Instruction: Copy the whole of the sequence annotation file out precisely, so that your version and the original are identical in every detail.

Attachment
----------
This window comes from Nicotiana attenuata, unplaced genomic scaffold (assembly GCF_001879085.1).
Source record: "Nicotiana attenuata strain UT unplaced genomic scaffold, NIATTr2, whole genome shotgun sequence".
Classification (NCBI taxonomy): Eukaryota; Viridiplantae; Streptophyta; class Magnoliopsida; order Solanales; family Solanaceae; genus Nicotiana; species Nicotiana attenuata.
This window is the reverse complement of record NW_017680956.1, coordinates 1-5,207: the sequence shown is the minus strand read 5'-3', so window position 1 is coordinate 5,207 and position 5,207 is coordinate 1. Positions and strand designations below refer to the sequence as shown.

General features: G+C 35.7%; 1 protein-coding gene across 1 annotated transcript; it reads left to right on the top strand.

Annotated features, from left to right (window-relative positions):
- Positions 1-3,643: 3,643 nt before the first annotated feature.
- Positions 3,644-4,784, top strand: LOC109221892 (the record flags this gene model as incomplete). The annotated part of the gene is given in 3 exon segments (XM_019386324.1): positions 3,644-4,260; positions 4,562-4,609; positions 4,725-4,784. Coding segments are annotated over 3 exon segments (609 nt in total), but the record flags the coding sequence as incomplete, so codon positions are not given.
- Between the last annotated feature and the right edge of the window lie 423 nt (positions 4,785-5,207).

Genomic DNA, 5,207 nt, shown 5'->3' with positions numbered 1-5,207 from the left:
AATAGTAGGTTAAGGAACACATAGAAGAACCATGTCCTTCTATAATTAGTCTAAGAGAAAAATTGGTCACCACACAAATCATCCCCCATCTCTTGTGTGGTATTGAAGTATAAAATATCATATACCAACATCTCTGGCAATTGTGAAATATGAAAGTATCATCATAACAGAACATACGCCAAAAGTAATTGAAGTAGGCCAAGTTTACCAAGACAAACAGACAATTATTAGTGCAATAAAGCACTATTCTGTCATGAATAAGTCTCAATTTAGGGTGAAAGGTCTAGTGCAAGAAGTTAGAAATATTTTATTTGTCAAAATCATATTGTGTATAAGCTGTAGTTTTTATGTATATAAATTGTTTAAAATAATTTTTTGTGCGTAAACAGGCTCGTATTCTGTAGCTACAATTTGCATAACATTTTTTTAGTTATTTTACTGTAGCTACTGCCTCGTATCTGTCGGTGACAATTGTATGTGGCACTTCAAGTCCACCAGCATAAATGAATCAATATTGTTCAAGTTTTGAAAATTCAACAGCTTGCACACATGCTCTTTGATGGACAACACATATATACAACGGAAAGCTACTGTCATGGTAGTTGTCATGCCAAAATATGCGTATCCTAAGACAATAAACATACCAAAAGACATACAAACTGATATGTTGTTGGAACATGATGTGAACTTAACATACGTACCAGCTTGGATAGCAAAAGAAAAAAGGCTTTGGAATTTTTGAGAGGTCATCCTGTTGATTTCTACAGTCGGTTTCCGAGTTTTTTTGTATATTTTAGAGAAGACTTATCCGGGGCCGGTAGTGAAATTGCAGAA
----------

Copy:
This window comes from Nicotiana attenuata, unplaced genomic scaffold (assembly GCF_001879085.1).
Source record: "Nicotiana attenuata strain UT unplaced genomic scaffold, NIATTr2, whole genome shotgun sequence".
Classification (NCBI taxonomy): Eukaryota; Viridiplantae; Streptophyta; class Magnoliopsida; order Solanales; family Solanaceae; genus Nicotiana; species Nicotiana attenuata.
This window is the reverse complement of record NW_017680956.1, coordinates 1-5,207: the sequence shown is the minus strand read 5'-3', so window position 1 is coordinate 5,207 and position 5,207 is coordinate 1. Positions and strand designations below refer to the sequence as shown.

General features: G+C 35.7%; 1 protein-coding gene across 1 annotated transcript; it reads left to right on the top strand.

Annotated features, from left to right (window-relative positions):
- Positions 1-3,643: 3,643 nt before the first annotated feature.
- Positions 3,644-4,784, top strand: LOC109221892 (the record flags this gene model as incomplete). The annotated part of the gene is given in 3 exon segments (XM_019386324.1): positions 3,644-4,260; positions 4,562-4,609; positions 4,725-4,784. Coding segments are annotated over 3 exon segments (609 nt in total), but the record flags the coding sequence as incomplete, so codon positions are not given.
- Between the last annotated feature and the right edge of the window lie 423 nt (positions 4,785-5,207).

Genomic DNA, 5,207 nt, shown 5'->3' with positions numbered 1-5,207 from the left:
AATAGTAGGTTAAGGAACACATAGAAGAACCATGTCCTTCTATAATTAGTCTAAGAGAAAAATTGGTCACCACACAAATCATCCCCCATCTCTTGTGTGGTATTGAAGTATAAAATATCATATACCAACATCTCTGGCAATTGTGAAATATGAAAGTATCATCATAACAGAACATACGCCAAAAGTAATTGAAGTAGGCCAAGTTTACCAAGACAAACAGACAATTATTAGTGCAATAAAGCACTATTCTGTCATGAATAAGTCTCAATTTAGGGTGAAAGGTCTAGTGCAAGAAGTTAGAAATATTTTATTTGTCAAAATCATATTGTGTATAAGCTGTAGTTTTTATGTATATAAATTGTTTAAAATAATTTTTTGTGCGTAAACAGGCTCGTATTCTGTAGCTACAATTTGCATAACATTTTTTTAGTTATTTTACTGTAGCTACTGCCTCGTATCTGTCGGTGACAATTGTATGTGGCACTTCAAGTCCACCAGCATAAATGAATCAATATTGTTCAAGTTTTGAAAATTCAACAGCTTGCACACATGCTCTTTGATGGACAACACATATATACAACGGAAAGCTACTGTCATGGTAGTTGTCATGCCAAAATATGCGTATCCTAAGACAATAAACATACCAAAAGACATACAAACTGATATGTTGTTGGAACATGATGTGAACTTAACATACGTACCAGCTTGGATAGCAAAAGAAAAAAGGCTTTGGAATTTTTGAGAGGTCATCCTGTTGATTTCTACAGTCGGTTTCCGAGTTTTTTTGTATATTTTAGAGAAGACTTATCCGGGGCCGGTAGTGAAATTGCAGAA